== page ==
Stockton Professors Study Growth of Beverage Tourism
GALLOWAY TOWNSHIP, N.J. - In 2012 there were just 12 craft breweries in New Jersey.
Today there are 74, plus 12 brewpubs and 16 distilleries.
“It’s a growing industry,” said Jason Carty, executive director of the New Jersey Brewers Association, or NJBA. The group puts the economic impact of craft beer alone in New Jersey at $1.2 billion.
Two Stockton University Hospitality and Tourism faculty members are tracking and studying that growth, and have contributed to a two-volume textbook: Craft Beverages and Tourism in the United States.
Volume 1 addresses the rise of breweries and distilleries in the United States. Volume 2, which was just released, discusses the environmental, social and marketing implications.
“Distilleries in New Jersey are contributing to a sense of place in New Jersey,” said Christina T. Cavaliere, who was a co-editor of the books and authored several chapters. She said the national trend contributes to other industries, including hospitality and agriculture.
“We look at how they can be forces for economic development,” said Cavaliere, an assistant professor of hospitality and tourism management at Stockton.
A 2013 New Jersey licensing law made it easier for small craft breweries to get established. Other trends include an interest in food and beverages that are made locally, using local ingredients.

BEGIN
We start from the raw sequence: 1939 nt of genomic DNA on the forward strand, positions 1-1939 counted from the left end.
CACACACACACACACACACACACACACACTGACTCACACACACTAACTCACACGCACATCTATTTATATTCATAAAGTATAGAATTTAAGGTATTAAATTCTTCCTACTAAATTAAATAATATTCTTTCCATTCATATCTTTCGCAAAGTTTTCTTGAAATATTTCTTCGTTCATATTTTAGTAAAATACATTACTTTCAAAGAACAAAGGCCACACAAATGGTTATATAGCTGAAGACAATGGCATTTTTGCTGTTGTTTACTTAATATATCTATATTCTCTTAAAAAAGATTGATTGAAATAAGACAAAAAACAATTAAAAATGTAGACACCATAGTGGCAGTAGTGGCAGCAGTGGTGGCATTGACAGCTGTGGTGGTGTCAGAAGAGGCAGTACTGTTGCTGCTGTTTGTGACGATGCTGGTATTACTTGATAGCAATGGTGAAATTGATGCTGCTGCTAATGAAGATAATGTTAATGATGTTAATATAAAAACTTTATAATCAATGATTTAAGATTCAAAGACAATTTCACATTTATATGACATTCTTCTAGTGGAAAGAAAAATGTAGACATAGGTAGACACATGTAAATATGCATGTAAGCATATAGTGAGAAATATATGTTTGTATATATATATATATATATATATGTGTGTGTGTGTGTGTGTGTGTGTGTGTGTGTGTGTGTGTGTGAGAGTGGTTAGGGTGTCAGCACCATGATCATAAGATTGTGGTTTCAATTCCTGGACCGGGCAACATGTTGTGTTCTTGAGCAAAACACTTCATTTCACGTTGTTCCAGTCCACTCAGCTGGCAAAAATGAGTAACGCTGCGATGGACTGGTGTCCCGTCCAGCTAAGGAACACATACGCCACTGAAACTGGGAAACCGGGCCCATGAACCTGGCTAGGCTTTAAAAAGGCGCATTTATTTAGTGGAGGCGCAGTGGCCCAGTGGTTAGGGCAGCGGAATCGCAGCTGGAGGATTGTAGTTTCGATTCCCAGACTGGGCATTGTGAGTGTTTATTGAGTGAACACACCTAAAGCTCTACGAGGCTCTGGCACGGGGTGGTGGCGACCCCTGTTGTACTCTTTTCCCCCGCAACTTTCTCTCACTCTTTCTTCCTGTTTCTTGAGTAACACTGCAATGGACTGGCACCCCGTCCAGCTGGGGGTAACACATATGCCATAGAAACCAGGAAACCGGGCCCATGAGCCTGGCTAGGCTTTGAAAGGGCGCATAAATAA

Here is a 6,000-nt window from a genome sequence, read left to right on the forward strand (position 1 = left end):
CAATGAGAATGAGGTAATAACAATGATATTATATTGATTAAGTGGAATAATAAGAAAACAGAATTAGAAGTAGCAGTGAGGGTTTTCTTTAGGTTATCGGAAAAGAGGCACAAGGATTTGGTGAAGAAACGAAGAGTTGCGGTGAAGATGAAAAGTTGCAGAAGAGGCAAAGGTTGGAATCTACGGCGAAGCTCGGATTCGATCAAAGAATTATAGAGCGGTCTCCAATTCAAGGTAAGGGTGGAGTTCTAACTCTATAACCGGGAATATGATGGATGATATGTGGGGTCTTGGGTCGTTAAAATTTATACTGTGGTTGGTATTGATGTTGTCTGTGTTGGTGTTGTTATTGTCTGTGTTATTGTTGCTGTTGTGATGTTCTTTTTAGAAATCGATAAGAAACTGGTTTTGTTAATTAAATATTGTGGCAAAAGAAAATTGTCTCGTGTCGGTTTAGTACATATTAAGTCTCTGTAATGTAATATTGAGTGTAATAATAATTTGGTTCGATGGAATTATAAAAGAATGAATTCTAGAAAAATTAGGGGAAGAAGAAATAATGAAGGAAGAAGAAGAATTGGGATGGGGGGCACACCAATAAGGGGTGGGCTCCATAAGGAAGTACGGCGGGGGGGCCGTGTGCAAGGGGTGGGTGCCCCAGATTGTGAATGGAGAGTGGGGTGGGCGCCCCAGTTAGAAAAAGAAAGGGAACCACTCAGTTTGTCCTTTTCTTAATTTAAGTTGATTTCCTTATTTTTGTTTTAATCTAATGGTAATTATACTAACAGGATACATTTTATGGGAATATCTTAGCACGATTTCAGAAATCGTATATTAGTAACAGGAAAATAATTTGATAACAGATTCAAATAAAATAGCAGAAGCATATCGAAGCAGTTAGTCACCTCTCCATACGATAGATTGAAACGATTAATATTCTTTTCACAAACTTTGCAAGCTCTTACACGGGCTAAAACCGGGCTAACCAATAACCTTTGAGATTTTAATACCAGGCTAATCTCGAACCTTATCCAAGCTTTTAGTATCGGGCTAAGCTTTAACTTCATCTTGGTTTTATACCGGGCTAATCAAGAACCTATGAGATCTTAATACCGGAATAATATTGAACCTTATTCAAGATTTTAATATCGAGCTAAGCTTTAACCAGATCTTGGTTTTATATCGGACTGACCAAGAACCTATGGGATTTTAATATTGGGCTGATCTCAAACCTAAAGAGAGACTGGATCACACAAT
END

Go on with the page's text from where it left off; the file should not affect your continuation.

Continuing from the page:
“A purchase is a political act,” Cavaliere said. “People are looking to taste the place they are in.”
Cavaliere and associate professor Donna Albano, who co-wrote a chapter on N.J. Craft Distilleries, recently held a seminar at Little Water Distillery in Atlantic City where they shared their research. The distillery, which opened last year, is the first in Atlantic City.
Albano said there are concerns about competition with more traditional bars, and they want to use their research to show how the different groups can work together in the spirit of cooperation versus competition. Their research addresses the sociological, political and ecological impact of beverage tourism.
“We want to network and build bridges,” she said. She noted that many craft distilleries use the history of their location in their marketing, which contributes to the tourism connection.
Cavaliere and Albano are incorporating their research into the Hospitality and Tourism Studies curriculum at Stockton.
Carty said they want to partner with Albano and Cavaliere to help promote the academic program by providing internships and guest speakers to classes. He said he hopes the research can also contribute to the growth of the industry and tourism by providing factual information and resources.
(Christina Cavaliere and Donna Albano are available for interviews.)
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Galloway, N.J. 08205